Just in Case

June 16, 2010

I have just signed off the latest issue of {i}Computers & Law{/i} and one feature of the issue is that we have a large number of articles which are case reports and comments. Obviously we have always tried to keep readers abreast of developments in case law, but often that involved dissecting the entrails of judgments that had no real value as precedents. Insofar as IT law depends on precedent, there are still some uncharted waters, quite a few areas of coastline where the lines have been guessed and some areas of the interior that remain a mystery, but it is not like the old maps where once the IT lawyer might justifiably have said ‘here be dragons’.

In my editorial for the issue, I remark that IT judgments are becoming more like judgments in other fields because IT has penetrated into such a wide range of commercial and social activities that disputes are highly likely to have an IT element. I seek feedback from members on the usefulness of case reports because I have begun to have doubts about how much High Court rulings matter. Feel free to leave comments on that question below, but a second issue has since occurred to me. What are the big uncertainties that leave IT lawyers scrambling like goalkeeper after a Jabulani? What would you like to see decided for sure by a major judgment?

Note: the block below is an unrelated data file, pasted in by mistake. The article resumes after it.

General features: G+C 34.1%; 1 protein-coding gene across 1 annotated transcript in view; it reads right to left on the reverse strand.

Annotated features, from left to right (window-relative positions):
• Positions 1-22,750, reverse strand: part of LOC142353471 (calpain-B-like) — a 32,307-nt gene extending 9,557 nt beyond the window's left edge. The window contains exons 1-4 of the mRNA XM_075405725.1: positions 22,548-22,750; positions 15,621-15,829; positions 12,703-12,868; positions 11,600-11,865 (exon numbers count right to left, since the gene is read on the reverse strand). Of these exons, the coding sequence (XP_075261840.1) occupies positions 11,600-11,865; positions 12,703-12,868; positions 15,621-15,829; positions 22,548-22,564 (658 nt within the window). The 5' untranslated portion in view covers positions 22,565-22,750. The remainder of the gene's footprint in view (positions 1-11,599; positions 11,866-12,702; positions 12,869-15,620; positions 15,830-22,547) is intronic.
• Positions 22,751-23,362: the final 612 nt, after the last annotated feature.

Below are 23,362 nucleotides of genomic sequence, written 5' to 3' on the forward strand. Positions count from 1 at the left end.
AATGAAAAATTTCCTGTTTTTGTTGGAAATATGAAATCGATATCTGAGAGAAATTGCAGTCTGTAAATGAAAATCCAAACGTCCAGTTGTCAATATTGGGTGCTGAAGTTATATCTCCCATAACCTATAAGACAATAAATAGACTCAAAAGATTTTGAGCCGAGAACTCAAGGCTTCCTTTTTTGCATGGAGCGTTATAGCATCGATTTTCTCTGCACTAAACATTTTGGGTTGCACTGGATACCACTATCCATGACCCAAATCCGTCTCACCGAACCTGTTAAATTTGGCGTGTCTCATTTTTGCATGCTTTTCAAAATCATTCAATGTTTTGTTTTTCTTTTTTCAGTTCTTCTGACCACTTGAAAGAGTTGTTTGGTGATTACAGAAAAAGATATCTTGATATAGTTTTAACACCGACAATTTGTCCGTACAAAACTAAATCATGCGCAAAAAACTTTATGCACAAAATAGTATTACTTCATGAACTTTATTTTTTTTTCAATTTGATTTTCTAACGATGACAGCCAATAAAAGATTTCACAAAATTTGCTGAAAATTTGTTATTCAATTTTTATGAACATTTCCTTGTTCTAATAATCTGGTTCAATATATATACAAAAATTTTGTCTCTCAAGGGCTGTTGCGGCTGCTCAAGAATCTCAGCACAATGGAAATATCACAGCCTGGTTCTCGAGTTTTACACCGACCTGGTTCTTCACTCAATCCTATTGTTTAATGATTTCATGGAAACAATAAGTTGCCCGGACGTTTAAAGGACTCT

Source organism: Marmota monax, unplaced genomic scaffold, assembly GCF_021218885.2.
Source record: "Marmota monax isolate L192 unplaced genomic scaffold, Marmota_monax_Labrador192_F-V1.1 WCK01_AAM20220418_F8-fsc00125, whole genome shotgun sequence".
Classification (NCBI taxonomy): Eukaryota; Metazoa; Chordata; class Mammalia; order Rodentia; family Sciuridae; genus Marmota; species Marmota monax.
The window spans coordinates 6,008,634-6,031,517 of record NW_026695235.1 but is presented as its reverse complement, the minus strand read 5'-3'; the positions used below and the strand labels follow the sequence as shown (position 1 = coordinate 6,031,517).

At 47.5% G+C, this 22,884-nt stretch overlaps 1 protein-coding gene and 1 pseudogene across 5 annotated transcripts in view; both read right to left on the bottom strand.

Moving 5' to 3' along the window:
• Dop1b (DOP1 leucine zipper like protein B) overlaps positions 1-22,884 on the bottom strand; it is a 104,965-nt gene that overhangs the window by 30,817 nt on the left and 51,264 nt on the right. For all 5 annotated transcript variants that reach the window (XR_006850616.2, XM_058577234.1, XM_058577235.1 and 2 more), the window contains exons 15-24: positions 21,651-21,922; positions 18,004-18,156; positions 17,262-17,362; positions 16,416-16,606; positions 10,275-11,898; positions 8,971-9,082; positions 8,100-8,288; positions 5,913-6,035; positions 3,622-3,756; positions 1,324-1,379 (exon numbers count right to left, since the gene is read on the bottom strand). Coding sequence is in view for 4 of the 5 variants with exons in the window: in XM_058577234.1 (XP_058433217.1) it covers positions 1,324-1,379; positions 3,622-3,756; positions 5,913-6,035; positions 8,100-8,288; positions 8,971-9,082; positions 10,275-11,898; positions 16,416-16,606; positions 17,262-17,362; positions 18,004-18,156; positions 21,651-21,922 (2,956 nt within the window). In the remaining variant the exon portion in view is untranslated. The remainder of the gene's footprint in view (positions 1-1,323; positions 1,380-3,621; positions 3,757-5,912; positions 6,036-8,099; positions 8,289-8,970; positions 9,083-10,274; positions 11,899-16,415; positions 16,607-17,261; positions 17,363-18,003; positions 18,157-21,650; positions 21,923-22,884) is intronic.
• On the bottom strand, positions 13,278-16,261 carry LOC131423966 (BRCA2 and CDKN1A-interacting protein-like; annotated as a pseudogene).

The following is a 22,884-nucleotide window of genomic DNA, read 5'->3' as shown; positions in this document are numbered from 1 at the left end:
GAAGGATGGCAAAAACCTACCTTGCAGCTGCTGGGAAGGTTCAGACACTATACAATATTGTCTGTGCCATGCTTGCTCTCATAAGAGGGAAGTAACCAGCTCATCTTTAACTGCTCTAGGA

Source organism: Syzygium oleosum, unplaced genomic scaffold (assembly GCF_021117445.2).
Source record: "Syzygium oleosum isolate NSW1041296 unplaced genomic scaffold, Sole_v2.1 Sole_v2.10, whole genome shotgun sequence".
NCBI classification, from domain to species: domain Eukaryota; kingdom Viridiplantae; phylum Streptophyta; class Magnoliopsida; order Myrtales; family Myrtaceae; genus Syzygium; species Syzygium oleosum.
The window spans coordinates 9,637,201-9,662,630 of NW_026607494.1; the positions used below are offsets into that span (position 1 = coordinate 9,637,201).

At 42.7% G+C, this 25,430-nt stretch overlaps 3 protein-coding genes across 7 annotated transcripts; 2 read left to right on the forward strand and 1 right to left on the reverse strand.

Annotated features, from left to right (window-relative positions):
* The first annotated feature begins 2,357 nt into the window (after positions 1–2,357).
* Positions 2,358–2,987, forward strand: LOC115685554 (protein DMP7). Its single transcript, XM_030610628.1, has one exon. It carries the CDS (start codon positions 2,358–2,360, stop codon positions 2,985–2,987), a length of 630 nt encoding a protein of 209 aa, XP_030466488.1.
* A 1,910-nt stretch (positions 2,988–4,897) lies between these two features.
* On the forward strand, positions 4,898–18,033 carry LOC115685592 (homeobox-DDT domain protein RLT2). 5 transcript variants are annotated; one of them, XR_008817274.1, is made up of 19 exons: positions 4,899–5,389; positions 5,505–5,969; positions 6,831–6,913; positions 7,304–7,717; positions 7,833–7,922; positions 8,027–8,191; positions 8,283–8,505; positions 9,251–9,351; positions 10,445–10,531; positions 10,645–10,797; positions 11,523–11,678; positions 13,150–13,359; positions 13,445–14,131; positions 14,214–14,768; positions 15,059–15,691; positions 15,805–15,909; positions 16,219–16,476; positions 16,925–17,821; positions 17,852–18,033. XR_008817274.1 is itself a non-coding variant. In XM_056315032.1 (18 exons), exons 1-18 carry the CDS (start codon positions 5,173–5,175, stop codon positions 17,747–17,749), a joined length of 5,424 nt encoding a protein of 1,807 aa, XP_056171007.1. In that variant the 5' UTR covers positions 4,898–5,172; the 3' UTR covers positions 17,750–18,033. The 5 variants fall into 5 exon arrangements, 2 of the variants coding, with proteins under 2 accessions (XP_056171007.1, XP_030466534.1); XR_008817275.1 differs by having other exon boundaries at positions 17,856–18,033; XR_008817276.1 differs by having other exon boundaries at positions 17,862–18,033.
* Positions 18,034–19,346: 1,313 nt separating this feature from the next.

Perhaps the IT lawyers of the world needed to know what ‘perpetual’ meant as in BMS Computer Solution v AB Agri Ltd (my advice: don’t redefine ‘perpetual’, use a different word) or really do stay awake at night wondering about liability for copyright infringement in Second Life. I doubt it. My guess is that the status of Internet intermediaries would be top of the list of worrying uncertainties.

If we can establish what you’d most like to know about, we might be able to help, with learned opinions that is – I think the chances of SCL funding a suitable test case for the Supreme Court are slim.